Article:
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Italian Language/present subjunctive / use of "finalmente"

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Question
Dear Maria,

Would you please tell me if I was correct to use the present subjunctive in the following sentence:
“Penso che io capisca finalmente l’uso del pronome relativo – la qual cosa.”

I was trying to write the following:
“I think that I finally understand the use of the relative pronoun  – la qual cosa”

Would you also please tell me if I was correct to have used “finalmente” to express “finally” in this sentence.   I was wondering if I would have been equally correct, or maybe more correct,  to have used “alla fine” as in the following:

Penso che io capisca alla fine l’uso del pronome relativo – la qual cosa.
(I think that I finally understand the use of the relative pronoun n – la qual cosa)

Thank you very much.

Very Sincerely,

Rich

Answer
Dear Rich,

in the sentence “Penso che io capisca finalmente l’uso del pronome relativo – la qual cosa”  you  should have used the past subjunctive instead of  the present subjunctive and then you should have said “Penso che io abbia finalmente  capito  l’uso del pronome relativo -la qual cosa-”(“I think that I finally understand the use of the relative pronoun  – la qual cosa”).

In Italian we use in fact the “congiuntivo passato” (i.e. “abbia capito”) because the action of “capire” in “io abbia capito” comes before the action of “pensare”, i.e. “Penso” in the main clause.

This because in Italian we must follow the sequence of tenses, according to the action of a verb, so that, if the action of a verb in a  subordinate clause is anterior to the verb of the main clause, the tense in the subordinate clause must be a past tense.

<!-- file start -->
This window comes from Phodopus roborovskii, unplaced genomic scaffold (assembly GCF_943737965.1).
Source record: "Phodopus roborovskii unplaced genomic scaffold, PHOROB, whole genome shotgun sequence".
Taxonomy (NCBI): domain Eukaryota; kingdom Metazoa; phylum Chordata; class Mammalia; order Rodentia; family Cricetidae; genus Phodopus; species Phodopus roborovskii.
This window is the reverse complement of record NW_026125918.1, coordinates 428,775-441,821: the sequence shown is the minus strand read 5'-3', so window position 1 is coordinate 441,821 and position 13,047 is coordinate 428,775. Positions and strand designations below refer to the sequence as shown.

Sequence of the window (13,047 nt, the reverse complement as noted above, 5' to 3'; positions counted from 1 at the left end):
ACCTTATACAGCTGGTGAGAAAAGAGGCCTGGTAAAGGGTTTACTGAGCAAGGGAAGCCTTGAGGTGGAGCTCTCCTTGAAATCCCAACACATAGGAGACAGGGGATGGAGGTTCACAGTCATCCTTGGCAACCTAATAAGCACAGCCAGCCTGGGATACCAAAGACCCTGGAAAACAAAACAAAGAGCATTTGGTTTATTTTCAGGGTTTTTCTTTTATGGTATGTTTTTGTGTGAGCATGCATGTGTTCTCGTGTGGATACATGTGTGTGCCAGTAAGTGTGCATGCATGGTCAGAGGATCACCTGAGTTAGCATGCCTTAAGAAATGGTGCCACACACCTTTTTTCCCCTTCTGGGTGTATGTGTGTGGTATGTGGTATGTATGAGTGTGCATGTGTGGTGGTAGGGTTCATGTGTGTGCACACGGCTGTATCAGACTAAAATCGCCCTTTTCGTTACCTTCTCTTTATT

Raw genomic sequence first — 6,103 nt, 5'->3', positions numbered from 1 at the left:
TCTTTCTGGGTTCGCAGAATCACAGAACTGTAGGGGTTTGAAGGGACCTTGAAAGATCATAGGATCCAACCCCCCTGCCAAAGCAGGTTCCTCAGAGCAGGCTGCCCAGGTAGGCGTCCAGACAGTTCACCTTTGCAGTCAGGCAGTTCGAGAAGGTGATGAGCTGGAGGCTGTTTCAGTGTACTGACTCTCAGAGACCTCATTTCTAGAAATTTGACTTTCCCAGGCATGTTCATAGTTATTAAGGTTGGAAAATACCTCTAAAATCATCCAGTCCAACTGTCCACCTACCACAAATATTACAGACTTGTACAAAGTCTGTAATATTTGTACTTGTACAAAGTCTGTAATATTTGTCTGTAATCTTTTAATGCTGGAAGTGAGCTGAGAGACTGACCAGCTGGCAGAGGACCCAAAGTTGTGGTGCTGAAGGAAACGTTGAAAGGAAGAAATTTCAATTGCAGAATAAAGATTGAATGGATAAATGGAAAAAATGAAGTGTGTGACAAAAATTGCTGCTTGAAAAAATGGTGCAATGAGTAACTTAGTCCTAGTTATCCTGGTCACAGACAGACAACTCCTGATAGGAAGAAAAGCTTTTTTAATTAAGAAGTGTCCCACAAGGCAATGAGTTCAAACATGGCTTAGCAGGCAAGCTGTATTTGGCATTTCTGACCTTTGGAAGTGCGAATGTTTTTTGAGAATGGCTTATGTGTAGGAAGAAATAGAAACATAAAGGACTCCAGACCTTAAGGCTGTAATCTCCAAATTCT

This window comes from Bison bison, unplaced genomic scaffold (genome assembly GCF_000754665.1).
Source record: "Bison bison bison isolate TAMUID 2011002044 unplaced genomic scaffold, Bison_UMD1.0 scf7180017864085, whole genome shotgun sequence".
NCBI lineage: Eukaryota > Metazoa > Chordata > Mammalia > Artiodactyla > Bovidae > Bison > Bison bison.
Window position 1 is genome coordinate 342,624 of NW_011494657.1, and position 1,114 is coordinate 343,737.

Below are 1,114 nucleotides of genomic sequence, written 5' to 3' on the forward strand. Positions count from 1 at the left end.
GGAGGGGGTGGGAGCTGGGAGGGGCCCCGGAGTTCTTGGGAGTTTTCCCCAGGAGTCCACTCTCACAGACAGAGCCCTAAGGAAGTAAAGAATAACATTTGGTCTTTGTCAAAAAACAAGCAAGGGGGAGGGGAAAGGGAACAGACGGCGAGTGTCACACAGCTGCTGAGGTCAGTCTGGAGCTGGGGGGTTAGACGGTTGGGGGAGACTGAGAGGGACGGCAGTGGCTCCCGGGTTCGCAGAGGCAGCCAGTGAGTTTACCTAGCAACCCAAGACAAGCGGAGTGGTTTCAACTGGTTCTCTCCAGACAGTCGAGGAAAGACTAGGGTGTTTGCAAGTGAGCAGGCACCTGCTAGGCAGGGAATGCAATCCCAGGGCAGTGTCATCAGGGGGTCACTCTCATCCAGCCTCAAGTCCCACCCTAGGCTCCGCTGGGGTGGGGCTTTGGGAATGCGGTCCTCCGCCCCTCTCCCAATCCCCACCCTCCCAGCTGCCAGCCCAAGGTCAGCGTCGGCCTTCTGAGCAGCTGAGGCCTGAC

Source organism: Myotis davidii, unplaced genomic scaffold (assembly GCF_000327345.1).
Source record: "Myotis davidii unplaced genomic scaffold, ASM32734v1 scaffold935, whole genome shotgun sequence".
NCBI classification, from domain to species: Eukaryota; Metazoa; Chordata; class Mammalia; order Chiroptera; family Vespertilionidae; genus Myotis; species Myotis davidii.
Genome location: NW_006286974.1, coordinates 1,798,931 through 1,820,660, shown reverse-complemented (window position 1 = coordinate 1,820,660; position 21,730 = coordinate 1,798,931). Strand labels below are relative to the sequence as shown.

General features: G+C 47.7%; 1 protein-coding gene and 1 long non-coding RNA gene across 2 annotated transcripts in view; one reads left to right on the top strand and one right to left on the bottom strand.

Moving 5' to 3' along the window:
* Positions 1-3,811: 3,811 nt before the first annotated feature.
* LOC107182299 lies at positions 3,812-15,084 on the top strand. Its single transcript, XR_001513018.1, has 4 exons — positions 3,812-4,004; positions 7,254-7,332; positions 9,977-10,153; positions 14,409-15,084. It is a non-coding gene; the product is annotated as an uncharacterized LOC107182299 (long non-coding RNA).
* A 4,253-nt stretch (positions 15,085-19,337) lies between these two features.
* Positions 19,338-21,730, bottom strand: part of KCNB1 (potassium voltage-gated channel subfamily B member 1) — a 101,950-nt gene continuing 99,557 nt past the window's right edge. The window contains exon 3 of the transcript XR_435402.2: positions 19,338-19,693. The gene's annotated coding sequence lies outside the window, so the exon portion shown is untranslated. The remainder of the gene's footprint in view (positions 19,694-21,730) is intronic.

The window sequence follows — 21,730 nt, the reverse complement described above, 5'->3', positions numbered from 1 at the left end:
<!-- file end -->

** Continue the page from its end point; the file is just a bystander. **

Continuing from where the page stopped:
As for the adverb “finalmente” meaning “finally”, it is correct and can be put either before “capito” or after it, and then you can say either  “Penso che io abbia finalmente  capito…” or “Penso che io abbia  capito finalmente…”.

Lastly, with regard to “alla fine”, you could say “Penso che alla fine  io abbia  capito…”, but it is better to use “finalmente”.

Hope this is clear enough.

Best regards,

Maria
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P.S. Please note that the SEQUENCE OF TENSES (known in Latin as “consecutio temporum”) is a set of grammatical rules  which govern the agreement between the tenses of verbs in related clauses or sentences.

Italian Language

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Maria

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Italian is my mother tongue and I'll be glad to answer any questions concerning Italian Language.

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Over 25 years teaching experience.

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I received my Ph.D.in Classics (summa cum laude) from Genova University (Italy).

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